The Sons of Katie Elder

The Sons of Katie Elder
"First, we reunite, then find Ma and Pa's killer...then read some reviews."

Friday, September 3, 2010

The Outfit

Organized crime, the mob, the Mafia, all the kingpins of the criminal underworld, and the movies reflect that.  Countless movies have been made about these different criminal organizations, but then of course there's the underdog.  What about the guys trying to take down any of the above?  A suicide mission for some revenge?  A guy with nothing to lose and because of that much more dangerous?  Makes for a good movie if you ask me, especially 1973's The Outfit.

The premise of a lone gunman going after the mob is nothing new and has been done several times since 1973, including Mel Gibson in Payback and Tom Hanks in Road to Perdition among others.  Payback is almost an exact reworking of the story here, but the original is still the best.  If you needed to explain to someone what a 1970s crime thriller was about, The Outfit could be a blueprint for everything that is good about that type of movies.  Perfect casting, exciting action, a cynical, very dark tone, a little black humor thrown in, and a gritty style that just can't be replicated.

Fresh out of prison, Earl Macklin (Robert Duvall) finds out his brother has been killed by two hit men, supposedly for a job the brothers pulled off years before on a mob bank. With a former girlfriend (Karen Black) along for the ride, Macklin survives a hit attempt on his own life and decides to go on the offensive.  He enlists the help of a former partner, Cody (Joe Don Baker), and the duo goes to work.  Macklin wants $250,000 for the trouble 'the outfit' has caused him, but when they don't pay up they start hitting backroom casinos and mob fronts, taking all the money in sight.  But as they go up the ladder, Macklin and Cody realize they'll have to go right to the top, the big-time mobster in charge, Mailer (Robert Ryan). The mobster's waiting for them though and nobody might get out alive.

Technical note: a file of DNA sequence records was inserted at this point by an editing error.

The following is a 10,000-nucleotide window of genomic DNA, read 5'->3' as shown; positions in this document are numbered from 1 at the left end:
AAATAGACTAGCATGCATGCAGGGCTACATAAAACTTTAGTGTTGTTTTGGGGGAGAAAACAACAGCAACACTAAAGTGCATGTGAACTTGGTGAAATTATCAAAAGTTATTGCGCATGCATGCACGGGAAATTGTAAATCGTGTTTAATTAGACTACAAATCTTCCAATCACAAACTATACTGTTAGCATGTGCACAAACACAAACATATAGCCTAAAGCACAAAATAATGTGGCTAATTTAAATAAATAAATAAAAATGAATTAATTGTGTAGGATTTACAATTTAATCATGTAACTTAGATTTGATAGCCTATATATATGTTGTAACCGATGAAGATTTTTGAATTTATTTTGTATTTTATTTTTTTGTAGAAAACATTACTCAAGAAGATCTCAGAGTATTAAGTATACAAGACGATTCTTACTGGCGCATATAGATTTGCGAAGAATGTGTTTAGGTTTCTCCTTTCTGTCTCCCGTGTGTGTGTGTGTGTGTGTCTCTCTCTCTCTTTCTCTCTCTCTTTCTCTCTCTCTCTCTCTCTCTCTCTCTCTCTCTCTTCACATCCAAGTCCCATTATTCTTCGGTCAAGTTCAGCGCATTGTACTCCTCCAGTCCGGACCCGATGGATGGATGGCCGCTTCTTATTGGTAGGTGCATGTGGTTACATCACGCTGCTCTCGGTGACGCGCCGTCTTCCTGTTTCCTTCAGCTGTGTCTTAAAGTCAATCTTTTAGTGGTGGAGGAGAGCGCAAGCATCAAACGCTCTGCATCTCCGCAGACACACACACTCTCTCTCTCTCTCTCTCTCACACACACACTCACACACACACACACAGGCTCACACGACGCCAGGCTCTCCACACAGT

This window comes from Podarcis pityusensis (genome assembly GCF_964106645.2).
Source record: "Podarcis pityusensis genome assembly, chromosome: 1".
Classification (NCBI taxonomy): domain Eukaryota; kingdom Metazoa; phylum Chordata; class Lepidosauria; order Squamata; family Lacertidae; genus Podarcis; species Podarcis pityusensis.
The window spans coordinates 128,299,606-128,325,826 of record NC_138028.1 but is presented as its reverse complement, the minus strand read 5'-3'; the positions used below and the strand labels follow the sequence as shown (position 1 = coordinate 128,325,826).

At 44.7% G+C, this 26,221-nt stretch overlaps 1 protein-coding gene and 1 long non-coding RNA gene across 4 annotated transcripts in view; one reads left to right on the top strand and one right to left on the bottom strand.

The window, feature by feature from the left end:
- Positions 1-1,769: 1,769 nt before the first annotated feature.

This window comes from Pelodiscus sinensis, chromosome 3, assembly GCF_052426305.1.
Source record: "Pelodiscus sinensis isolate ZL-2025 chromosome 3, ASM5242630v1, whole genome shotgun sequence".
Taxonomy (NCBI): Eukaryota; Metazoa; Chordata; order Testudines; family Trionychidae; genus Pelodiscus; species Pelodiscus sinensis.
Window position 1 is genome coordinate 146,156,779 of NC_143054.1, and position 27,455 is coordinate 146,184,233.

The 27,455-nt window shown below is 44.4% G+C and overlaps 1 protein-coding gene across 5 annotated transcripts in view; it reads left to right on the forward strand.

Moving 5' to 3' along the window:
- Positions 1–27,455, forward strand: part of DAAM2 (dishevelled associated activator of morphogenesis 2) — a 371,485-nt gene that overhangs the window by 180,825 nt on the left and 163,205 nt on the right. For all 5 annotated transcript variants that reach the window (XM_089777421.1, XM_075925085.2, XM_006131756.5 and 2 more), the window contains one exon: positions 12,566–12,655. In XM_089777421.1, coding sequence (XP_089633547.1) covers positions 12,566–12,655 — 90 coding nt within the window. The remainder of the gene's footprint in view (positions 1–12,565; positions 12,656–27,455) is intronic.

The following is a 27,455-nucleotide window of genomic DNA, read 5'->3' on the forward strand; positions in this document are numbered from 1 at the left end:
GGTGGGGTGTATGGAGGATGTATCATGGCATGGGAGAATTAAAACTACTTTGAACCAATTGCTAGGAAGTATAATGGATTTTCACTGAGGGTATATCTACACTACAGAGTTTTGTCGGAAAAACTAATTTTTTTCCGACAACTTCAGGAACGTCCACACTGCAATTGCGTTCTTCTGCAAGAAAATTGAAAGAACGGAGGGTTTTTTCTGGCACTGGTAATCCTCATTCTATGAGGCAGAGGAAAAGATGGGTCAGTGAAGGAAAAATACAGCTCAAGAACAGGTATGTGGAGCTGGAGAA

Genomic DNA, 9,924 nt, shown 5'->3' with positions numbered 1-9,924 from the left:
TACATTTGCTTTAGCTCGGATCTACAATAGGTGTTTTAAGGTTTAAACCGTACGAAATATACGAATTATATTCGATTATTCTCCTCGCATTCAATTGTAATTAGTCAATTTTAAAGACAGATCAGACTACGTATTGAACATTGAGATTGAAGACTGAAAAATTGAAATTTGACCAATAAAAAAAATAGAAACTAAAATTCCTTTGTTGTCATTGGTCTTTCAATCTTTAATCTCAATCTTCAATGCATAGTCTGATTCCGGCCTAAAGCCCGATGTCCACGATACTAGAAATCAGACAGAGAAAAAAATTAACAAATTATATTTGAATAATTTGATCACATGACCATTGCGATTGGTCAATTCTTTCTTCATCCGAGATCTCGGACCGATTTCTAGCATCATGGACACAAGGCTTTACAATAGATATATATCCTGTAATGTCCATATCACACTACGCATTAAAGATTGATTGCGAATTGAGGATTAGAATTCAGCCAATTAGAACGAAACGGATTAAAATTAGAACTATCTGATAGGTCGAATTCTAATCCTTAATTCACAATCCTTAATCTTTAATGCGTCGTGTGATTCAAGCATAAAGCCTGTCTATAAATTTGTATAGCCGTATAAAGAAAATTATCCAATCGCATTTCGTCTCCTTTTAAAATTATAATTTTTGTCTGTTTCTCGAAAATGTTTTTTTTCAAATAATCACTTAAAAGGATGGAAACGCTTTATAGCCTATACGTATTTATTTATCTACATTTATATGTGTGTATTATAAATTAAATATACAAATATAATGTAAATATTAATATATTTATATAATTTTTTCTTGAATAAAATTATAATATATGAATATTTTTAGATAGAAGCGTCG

This is everything that's good about a 1970s B-movie crime thriller.  No big budget, no huge scale, just two pissed off guys with nothing to lose going after the mob.  Director John Flynn shoots his movie in seedy motels, back room offices and dark alleys where a story like this would actually take place.  It was filmed in and around Los Angeles, the locations being one of the strong suits of the movie.  You feel like you're there with Macklin and Cody.  This isn't high class, high end mafiosos were talking about, just low-level thugs.  Everything from the 1970s boats of cars, the bad suits, the awful style, it all works to perfection here.

I've written before about my love of character actors, and Flynn goes all out here to round out his cast.  What was so great about 70s movies was that an actor would take a supporting role that might not require more than a scene or two.  They'd make a quick appearance and be gone, but that's just one scene.  There would be another and another until you've got all these great names filling out the story.  More on the leads later, but the support is as good as it gets.  Timothy Carey plays a mob go-between, Richard Jaeckel and Bill McKinney play mechanic brothers supplying cars for crooks with Sheree North along as McKinney's slutty wife, Felice Orlandi and Tom Reese as two hit men, film noir femme fatale Jane Greer as Macklin's sister-in-law, among many other recognizable faces you'll be watching out for.

Now there's the buddy cop movie, but here there is the buddy crook movie (mostly holding back on the humor). Duvall and Baker make this movie as Macklin and Cody.  Duvall is basically the anti-hero of all-time.  He didn't have classic good looks, he was a little pudgy, he was balding, but it all adds up nicely.  He's an all-around hardass who knows what he wants and doesn't care who gets hurt in the process as long as he gets it.  Baker's Cody is a little more laid back but equally capable of handling himself.  Like any buddy movie, there's a bond, a link between these two men who know their chances of survival are slim but go ahead anyways.  At one point, Macklin says Cody can walk out, no hard feelings.  Cody answers in typical tough guy fashion "I want to see how it turns out."  It doesn't get much cooler than that in true anti-hero form.

Making what amounts to an extended cameo, Robert Ryan's Mailer of course gets progressively pissed off at these two low-level hoods.  That leads to the equivalent of a suicide mission as Macklin and Cody go gunning for him at his heavily guarded estate.  The ending is full of tension and some great action, but there's a bit of a cop out in the last scene.  No spoilers here, and honestly, it doesn't ruin the movie but I could have thought of a better ending.  No DVD available, but if you stumble across this one, plant yourself in a seat, sit back and enjoy.

The Outfit <---TCM clip (1973): *** 1/2 /****

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